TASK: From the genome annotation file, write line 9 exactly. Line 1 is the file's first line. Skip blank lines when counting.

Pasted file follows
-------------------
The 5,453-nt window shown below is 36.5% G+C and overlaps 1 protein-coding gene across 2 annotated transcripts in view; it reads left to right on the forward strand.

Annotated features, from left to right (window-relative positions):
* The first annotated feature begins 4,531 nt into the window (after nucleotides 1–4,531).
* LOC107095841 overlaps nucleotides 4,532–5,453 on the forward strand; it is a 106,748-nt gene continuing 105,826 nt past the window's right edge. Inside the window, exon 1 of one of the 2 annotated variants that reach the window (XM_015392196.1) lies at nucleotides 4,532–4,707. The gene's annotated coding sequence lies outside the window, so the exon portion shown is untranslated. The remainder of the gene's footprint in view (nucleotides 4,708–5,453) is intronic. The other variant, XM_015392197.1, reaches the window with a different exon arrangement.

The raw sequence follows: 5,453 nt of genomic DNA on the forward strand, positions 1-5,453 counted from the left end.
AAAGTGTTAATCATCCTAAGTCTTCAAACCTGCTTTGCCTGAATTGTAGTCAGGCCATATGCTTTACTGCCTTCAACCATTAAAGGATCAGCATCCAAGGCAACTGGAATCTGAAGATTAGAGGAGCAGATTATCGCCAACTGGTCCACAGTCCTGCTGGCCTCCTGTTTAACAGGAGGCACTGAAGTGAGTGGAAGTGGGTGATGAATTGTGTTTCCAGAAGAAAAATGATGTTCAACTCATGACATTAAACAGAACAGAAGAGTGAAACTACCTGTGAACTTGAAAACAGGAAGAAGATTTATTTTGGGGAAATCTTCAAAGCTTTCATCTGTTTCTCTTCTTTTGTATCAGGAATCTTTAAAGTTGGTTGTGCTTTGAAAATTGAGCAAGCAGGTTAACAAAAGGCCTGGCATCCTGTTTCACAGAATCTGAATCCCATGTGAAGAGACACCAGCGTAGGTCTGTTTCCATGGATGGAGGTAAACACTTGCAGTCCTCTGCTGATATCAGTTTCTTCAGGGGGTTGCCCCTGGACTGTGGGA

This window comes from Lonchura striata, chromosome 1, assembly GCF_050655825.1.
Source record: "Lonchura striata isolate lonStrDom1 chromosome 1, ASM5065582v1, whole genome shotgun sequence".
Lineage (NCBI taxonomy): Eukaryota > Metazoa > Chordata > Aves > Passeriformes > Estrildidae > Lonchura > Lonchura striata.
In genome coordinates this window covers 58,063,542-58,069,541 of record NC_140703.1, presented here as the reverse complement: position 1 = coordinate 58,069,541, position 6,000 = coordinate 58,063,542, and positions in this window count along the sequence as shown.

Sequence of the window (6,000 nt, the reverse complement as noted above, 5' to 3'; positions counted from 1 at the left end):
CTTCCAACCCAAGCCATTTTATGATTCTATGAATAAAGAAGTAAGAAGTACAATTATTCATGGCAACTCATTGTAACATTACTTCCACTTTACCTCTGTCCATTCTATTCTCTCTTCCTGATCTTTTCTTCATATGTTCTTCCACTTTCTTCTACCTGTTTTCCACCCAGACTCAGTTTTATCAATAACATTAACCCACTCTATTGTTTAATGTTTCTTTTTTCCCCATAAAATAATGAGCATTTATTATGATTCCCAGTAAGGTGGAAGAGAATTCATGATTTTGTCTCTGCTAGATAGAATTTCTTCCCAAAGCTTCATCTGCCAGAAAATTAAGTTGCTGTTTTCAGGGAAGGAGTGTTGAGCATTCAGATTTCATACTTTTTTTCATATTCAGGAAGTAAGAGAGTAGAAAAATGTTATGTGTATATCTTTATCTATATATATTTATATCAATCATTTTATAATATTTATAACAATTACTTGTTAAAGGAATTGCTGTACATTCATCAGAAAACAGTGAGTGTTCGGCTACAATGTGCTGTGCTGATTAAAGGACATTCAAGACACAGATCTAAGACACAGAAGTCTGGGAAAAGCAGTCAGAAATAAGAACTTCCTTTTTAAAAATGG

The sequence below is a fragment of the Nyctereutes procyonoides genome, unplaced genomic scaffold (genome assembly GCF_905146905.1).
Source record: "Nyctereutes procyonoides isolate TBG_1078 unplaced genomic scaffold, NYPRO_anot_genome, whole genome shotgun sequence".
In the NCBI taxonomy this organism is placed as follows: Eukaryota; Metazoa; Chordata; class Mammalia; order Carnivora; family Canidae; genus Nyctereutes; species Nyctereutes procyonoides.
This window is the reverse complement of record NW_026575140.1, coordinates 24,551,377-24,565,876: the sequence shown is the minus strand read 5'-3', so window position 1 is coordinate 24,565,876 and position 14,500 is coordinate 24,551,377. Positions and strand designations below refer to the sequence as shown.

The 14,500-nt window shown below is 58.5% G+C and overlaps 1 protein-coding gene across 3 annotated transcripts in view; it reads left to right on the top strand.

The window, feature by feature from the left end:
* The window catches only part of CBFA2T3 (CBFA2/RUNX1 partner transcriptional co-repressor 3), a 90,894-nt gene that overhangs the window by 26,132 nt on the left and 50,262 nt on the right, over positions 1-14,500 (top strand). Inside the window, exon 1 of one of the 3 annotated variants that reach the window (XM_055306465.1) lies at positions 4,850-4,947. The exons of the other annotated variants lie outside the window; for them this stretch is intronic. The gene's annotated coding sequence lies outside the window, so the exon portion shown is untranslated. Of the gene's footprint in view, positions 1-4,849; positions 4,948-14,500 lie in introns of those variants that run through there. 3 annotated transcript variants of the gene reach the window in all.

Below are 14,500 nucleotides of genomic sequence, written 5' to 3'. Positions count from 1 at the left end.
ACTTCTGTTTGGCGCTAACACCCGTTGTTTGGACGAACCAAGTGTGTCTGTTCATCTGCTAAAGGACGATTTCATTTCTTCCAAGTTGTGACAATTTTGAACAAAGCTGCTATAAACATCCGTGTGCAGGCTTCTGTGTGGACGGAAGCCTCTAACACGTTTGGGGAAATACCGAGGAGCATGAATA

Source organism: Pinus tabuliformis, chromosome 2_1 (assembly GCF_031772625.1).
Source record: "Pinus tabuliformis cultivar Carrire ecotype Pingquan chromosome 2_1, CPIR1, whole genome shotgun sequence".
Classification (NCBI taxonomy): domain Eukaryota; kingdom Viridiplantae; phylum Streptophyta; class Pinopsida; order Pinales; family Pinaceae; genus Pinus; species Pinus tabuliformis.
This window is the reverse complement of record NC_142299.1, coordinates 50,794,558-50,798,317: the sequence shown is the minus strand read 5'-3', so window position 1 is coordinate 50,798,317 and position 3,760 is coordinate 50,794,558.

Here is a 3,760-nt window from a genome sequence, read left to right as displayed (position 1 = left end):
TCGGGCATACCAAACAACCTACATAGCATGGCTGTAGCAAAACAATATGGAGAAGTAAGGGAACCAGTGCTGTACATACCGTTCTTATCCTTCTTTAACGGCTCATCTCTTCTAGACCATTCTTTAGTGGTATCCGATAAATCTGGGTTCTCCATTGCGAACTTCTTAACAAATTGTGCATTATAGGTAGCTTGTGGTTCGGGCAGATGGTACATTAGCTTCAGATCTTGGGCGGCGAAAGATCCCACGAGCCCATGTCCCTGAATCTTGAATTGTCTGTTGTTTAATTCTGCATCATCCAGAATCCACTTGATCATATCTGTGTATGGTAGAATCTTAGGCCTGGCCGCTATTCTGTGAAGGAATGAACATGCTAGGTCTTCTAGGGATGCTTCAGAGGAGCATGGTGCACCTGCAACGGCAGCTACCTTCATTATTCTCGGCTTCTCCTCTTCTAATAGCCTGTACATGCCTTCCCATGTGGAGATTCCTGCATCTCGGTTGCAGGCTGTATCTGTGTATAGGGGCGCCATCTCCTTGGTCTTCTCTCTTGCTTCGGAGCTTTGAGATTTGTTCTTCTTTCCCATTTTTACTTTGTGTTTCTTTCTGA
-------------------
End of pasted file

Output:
Lineage (NCBI taxonomy): Eukaryota > Metazoa > Chordata > Aves > Passeriformes > Estrildidae > Lonchura > Lonchura striata.